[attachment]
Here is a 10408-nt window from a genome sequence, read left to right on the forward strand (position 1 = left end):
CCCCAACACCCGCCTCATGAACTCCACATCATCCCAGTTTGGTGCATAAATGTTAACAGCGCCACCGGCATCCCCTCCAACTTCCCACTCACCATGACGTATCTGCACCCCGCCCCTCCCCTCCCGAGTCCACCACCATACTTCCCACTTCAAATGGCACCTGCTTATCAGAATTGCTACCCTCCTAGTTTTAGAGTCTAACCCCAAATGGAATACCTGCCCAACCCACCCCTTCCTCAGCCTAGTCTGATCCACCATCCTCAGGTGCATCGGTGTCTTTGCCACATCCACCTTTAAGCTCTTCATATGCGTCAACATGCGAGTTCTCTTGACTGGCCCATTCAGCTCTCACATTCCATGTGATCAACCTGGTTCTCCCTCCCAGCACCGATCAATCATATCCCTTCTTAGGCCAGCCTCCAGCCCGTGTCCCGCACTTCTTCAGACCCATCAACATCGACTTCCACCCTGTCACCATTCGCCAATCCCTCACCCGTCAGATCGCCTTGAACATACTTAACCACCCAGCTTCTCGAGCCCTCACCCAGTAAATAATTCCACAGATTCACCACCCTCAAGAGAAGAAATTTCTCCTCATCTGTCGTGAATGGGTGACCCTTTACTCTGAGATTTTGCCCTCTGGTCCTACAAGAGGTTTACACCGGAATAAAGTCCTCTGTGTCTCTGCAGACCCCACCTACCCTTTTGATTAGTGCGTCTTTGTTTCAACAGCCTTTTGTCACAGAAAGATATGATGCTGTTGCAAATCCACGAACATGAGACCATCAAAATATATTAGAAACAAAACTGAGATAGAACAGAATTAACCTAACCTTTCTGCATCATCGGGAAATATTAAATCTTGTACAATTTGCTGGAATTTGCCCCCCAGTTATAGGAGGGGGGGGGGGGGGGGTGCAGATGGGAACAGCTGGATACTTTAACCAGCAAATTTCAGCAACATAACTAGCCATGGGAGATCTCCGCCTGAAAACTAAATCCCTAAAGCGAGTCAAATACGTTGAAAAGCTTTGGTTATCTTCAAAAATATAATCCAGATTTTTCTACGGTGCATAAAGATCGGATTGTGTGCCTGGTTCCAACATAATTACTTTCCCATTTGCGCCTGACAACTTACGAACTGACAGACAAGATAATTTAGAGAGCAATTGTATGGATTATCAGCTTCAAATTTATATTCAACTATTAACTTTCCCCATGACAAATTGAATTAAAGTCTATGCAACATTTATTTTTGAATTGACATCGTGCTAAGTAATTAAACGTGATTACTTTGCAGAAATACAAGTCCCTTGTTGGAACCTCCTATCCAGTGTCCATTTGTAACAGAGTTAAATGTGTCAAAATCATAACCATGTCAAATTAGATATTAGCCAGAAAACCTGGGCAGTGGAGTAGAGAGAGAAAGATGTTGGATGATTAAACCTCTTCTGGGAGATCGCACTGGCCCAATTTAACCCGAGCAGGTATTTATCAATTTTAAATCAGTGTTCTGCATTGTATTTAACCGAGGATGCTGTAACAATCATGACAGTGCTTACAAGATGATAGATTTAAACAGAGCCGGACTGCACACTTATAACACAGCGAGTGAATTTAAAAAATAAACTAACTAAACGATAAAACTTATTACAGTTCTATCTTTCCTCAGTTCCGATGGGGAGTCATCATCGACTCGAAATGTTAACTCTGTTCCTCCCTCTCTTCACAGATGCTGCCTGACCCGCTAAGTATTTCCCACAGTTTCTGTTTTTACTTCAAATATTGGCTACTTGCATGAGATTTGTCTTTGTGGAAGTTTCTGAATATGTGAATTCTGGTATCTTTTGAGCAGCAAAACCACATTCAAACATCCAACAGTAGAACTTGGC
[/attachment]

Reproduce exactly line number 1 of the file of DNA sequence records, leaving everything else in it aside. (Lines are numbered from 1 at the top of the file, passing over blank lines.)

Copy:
Here is a 10408-nt window from a genome sequence, read left to right on the forward strand (position 1 = left end):